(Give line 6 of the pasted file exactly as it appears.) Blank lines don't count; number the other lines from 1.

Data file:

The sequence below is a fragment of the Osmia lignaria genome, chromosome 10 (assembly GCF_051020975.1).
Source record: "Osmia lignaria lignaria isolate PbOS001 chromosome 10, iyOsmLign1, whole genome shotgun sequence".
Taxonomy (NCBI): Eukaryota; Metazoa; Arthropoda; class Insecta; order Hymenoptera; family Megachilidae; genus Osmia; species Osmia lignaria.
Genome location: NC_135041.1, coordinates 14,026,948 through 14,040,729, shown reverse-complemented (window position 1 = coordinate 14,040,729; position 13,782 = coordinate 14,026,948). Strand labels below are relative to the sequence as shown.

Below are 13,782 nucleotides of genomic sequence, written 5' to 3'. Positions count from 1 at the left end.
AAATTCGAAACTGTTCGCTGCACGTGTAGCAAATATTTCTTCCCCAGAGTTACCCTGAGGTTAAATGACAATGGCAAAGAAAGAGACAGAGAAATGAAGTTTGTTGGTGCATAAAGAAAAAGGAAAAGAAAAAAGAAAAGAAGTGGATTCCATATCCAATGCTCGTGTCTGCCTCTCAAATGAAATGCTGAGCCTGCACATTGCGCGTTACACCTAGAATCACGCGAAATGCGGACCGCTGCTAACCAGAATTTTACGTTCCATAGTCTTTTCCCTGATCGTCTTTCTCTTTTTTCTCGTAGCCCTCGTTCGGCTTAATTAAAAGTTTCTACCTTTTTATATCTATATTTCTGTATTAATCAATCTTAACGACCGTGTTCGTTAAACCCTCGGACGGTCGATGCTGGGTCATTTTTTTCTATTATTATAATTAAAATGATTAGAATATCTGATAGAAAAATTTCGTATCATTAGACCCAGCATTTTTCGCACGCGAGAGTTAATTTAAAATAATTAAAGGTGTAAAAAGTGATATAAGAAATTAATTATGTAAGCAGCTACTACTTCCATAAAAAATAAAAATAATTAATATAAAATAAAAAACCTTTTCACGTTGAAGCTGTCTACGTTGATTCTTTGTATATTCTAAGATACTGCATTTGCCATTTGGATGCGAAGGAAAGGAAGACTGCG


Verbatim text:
AAATTCGAAACTGTTCGCTGCACGTGTAGCAAATATTTCTTCCCCAGAGTTACCCTGAGGTTAAATGACAATGGCAAAGAAAGAGACAGAGAAATGAAGTTTGTTGGTGCATAAAGAAAAAGGAAAAGAAAAAAGAAAAGAAGTGGATTCCATATCCAATGCTCGTGTCTGCCTCTCAAATGAAATGCTGAGCCTGCACATTGCGCGTTACACCTAGAATCACGCGAAATGCGGACCGCTGCTAACCAGAATTTTACGTTCCATAGTCTTTTCCCTGATCGTCTTTCTCTTTTTTCTCGTAGCCCTCGTTCGGCTTAATTAAAAGTTTCTACCTTTTTATATCTATATTTCTGTATTAATCAATCTTAACGACCGTGTTCGTTAAACCCTCGGACGGTCGATGCTGGGTCATTTTTTTCTATTATTATAATTAAAATGATTAGAATATCTGATAGAAAAATTTCGTATCATTAGACCCAGCATTTTTCGCACGCGAGAGTTAATTTAAAATAATTAAAGGTGTAAAAAGTGATATAAGAAATTAATTATGTAAGCAGCTACTACTTCCATAAAAAATAAAAATAATTAATATAAAATAAAAAACCTTTTCACGTTGAAGCTGTCTACGTTGATTCTTTGTATATTCTAAGATACTGCATTTGCCATTTGGATGCGAAGGAAAGGAAGACTGCG